Puffery and exaggeration
Most people consider “puffery” – relatively harmless. For example, a contractor may claim to be “Best in Singapore, JB, and some say Batam”. Many would probably dispute that claim. The one making the claim would likely not have demonstrable evidence to substantiate what is basically an opinion. Yet no reasonable person would regard it as a lie. This is puffery, an exaggeration that attracts attention. Sometimes they become advertising slogans.
In real life, we can usually intuit when someone is expressing an unverifiable opinion rather than a claim of objective truth. Opinions and slogans have value to society, to a market economy, even when they are biased opinions, even if they turn out to be wrong or less than absolutely accurate. It would be a less poetic and less colourful world if Debeers were only allowed to say, “A Diamond is … around for millions of years, or shorter if subjected to high temperatures or ion bombardment.”
But this does not mean that truth has no place in advertising. When a company makes measurable claims, holding them out as statements of fact, then the standards of truth-telling and the law of misrepresentation apply. If one says an electronic product runs 37% faster than its predecessor, then there must be benchmarks backing that up. The difference between this and the slogans is that here we have claims of fact, not mere opinion or puffs.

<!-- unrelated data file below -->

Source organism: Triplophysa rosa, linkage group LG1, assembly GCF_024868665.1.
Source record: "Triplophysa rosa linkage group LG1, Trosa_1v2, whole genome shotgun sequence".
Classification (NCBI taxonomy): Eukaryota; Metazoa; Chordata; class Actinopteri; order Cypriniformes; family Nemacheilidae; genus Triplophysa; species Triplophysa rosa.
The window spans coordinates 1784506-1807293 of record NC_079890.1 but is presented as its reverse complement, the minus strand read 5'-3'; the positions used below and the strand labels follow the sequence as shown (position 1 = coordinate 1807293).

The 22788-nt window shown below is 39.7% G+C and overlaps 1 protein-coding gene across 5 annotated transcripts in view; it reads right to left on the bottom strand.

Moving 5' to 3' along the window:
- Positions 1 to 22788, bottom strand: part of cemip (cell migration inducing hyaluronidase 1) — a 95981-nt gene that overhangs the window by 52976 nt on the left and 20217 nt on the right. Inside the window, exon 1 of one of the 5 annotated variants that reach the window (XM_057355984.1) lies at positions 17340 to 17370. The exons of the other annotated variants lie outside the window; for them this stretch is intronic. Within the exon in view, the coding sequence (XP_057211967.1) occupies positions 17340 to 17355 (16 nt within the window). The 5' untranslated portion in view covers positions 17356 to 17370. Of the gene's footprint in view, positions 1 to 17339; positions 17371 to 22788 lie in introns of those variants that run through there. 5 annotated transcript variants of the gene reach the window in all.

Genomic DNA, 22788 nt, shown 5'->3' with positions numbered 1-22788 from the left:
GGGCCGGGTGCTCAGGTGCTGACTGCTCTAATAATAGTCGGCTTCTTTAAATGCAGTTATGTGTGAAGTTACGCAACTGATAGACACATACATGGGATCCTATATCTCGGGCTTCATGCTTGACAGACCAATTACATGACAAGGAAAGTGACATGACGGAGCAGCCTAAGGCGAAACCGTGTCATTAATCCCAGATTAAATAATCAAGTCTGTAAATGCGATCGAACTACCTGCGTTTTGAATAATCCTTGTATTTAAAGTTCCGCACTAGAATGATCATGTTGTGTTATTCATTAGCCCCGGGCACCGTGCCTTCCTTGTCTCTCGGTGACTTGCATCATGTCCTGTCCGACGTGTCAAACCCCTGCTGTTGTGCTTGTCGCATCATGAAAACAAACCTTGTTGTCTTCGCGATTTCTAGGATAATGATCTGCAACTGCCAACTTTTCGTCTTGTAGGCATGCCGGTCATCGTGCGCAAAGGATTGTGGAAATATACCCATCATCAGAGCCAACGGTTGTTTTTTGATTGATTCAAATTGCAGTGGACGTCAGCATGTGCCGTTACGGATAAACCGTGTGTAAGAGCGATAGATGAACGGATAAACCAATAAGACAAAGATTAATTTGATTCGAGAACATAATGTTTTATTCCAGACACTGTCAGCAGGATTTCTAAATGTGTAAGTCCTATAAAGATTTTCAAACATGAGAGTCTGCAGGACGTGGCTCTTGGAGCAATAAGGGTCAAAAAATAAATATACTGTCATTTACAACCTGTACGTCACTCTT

Stick to the facts
This difference between puffery and verifiable claims of fact can also be found in more personal communication, such as between you and the client. So, if your boss tells you to say, “Our company is the best for this job,” that’s fine in most circumstances because nobody expects that statement to be backed by an objective ranking by an independent body. But if he tells you to say, “Our company is ISO-certified,” when in fact it is not, then that is a violation of truthfulness.
The world occasionally throws up situations for which truth and love are sundered and compete with each other.
In personal communication with your client, even when giving unverifiable opinions, you should still guard against exaggerating. This is because the client may be relying on your opinions to make an informed decision. Suppose your boss wants you to say, “Our company has done this many times, we know the best way to solve your problem, we can handle it,” when in fact your company has only done faced this sort of situation once or twice.
Now, it may well be that your boss does actually have great confidence that the company can help this client. And maybe you do too. Here, what you want to do is to acknowledge to your boss that you join in his intention to portray the company’s confidence and competence; and then to actually do so to the client without the exaggeration or lie. Perhaps, instead of exaggerating how many times your company has “done this,” you can describe how your company has handled one specific previous situation competently, and detail how you would now deal with his problem.